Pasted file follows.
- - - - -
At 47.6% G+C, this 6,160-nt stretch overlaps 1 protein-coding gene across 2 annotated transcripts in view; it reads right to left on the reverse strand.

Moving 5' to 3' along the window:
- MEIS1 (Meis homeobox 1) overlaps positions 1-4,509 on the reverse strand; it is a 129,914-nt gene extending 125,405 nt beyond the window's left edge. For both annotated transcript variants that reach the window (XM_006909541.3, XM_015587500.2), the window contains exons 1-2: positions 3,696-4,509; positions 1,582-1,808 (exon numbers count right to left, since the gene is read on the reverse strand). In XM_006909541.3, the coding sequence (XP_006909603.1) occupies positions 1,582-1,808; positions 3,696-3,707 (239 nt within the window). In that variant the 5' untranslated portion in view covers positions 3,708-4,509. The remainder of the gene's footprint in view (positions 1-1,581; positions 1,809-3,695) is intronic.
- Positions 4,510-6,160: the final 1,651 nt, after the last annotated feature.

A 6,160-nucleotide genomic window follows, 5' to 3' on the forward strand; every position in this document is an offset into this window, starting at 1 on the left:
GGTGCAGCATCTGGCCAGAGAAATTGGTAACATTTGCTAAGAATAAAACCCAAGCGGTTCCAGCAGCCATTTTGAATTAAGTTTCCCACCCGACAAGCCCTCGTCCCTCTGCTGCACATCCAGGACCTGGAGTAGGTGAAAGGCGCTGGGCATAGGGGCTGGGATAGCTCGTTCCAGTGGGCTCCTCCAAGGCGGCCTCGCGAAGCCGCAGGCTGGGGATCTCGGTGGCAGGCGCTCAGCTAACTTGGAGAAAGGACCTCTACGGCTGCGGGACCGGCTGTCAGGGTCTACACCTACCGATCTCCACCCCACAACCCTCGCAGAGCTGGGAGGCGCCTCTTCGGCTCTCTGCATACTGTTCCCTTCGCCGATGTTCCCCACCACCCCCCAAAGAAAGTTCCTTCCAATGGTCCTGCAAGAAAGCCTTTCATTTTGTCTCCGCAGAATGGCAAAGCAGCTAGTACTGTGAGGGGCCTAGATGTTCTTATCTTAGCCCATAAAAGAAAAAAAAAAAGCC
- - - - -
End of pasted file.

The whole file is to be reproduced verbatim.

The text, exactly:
At 47.6% G+C, this 6,160-nt stretch overlaps 1 protein-coding gene across 2 annotated transcripts in view; it reads right to left on the reverse strand.

Moving 5' to 3' along the window:
- MEIS1 (Meis homeobox 1) overlaps positions 1-4,509 on the reverse strand; it is a 129,914-nt gene extending 125,405 nt beyond the window's left edge. For both annotated transcript variants that reach the window (XM_006909541.3, XM_015587500.2), the window contains exons 1-2: positions 3,696-4,509; positions 1,582-1,808 (exon numbers count right to left, since the gene is read on the reverse strand). In XM_006909541.3, the coding sequence (XP_006909603.1) occupies positions 1,582-1,808; positions 3,696-3,707 (239 nt within the window). In that variant the 5' untranslated portion in view covers positions 3,708-4,509. The remainder of the gene's footprint in view (positions 1-1,581; positions 1,809-3,695) is intronic.
- Positions 4,510-6,160: the final 1,651 nt, after the last annotated feature.

A 6,160-nucleotide genomic window follows, 5' to 3' on the forward strand; every position in this document is an offset into this window, starting at 1 on the left:
GGTGCAGCATCTGGCCAGAGAAATTGGTAACATTTGCTAAGAATAAAACCCAAGCGGTTCCAGCAGCCATTTTGAATTAAGTTTCCCACCCGACAAGCCCTCGTCCCTCTGCTGCACATCCAGGACCTGGAGTAGGTGAAAGGCGCTGGGCATAGGGGCTGGGATAGCTCGTTCCAGTGGGCTCCTCCAAGGCGGCCTCGCGAAGCCGCAGGCTGGGGATCTCGGTGGCAGGCGCTCAGCTAACTTGGAGAAAGGACCTCTACGGCTGCGGGACCGGCTGTCAGGGTCTACACCTACCGATCTCCACCCCACAACCCTCGCAGAGCTGGGAGGCGCCTCTTCGGCTCTCTGCATACTGTTCCCTTCGCCGATGTTCCCCACCACCCCCCAAAGAAAGTTCCTTCCAATGGTCCTGCAAGAAAGCCTTTCATTTTGTCTCCGCAGAATGGCAAAGCAGCTAGTACTGTGAGGGGCCTAGATGTTCTTATCTTAGCCCATAAAAGAAAAAAAAAAAGCC